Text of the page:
Prager, the conservative liberal, caught in his own coils
Dennis Prager has been fiercely attacked by Muslims and liberals for his indignant reaction to Keith Ellison’s announcement that he plans to take his congressional oath of office on the Koran. In his defense of himself in his column today, Prager is extravagantly befuddled, a mass of unexamined contradictions and unprincipled exceptions. On one hand, like a conservative, he posits that America has a particular moral and religious culture. He says that the Judeo-Christian tradition is central to American life and must never be challenged. On the other hand, like a liberal, he insists on the totally non-discriminatory inclusion in this country of Muslims who obviously are going to challenge that culture. And when, as has inevitably happened, the Muslims do challenge it, Prager’s conservative side springs back into action and he denounces the Muslims for disrespecting the American tradition!
The man, in short, is hopelessly confused, having no idea how confused he is. Yet, as if by some special providence (God loves Jewish Americans?), he remains shielded from his own idiocy—by the fact that the anti-American left and the Muslims have attacked him so stridently. This convinces him that he is deeply principled, when in fact he is merely incoherent. As I began seeing about Prager in the early 1990s, he is a cafeteria philosopher, an entrepreneur of revelations. He improvises his own Torah as he goes along. His position in this case, announced from on top of his personal Mount Sinai, is that all office holders in the U.S. regardless of their religious beliefs must take their oath on the Bible, because the Bible is the source of our values and our constitutional principles of liberty. Of course there is no U.S. law requiring this, but such is the Gospel according to St. Dennis, which transcends U.S. law. At the same time, St. Dennis insists on the mass immigration of people whose religion commands them to crush beneath their feet biblical religion and the people who follow it.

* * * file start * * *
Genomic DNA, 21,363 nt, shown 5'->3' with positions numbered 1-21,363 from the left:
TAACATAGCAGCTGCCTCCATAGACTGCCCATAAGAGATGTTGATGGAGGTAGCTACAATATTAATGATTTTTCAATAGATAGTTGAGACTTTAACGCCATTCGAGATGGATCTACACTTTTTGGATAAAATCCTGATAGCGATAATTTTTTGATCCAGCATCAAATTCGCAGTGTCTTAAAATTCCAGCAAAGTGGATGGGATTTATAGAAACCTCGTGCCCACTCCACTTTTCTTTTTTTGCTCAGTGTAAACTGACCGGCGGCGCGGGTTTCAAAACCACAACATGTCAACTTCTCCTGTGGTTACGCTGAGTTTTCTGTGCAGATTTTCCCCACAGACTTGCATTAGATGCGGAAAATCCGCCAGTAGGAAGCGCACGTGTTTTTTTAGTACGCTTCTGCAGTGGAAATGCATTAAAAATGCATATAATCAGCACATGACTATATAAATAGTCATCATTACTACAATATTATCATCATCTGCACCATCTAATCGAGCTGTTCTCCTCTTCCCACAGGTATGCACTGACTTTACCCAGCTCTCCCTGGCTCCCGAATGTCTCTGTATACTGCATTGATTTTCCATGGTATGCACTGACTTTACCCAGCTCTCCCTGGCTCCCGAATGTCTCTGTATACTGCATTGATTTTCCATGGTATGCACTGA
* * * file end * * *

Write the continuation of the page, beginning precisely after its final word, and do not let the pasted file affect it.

As Jim Kalb, the founder of this web site, once said, liberalism makes it impossible for people to be rational, because it prohibits the very things that people care most about, such as moral truth and a way of life based on it. Therefore they can only defend the things they care most about by being irrational. Prager, quite rightly, wants America to be a particularist, “Judeo-Christian” society. Yet his liberal principles of equality and non-discrimination lead inevitably to the destruction of the religious and moral particularity that he prizes. Since his liberal principles won’t help him against—indeed they have made possible—the threat to our culture embodied in Ellison’s declared intention to take his oath of office on the Koran, which has shocked Prager and taken him utterly by surprise, he conjures up and announces from on high his own Commandment, his unprincipled exception to liberalism, which states: “Thou shalt take thy oath of office on the Bible.”
Obviously I agree with Prager that the Koran does not belong in American public life. But unlike Prager I am consistent on the point and say that Muslims themselves do not belong in America and that it is a fatal mistake to allow their immigration hither.
“At the same time, St. Dennis insists on the mass immigration of people whose religion commands them to crush beneath their feet biblical religion and the people who follow it.”
That line reminded Andrew Bostom of the cover illustration of La vie de Mahomet by M. Prideaux, published in 1699. It shows Muhammad holding a sword and a crescent while trampling on a globe, a cross, and the Ten Commandments:
The same illustration has been featured and discussed previously at VFR.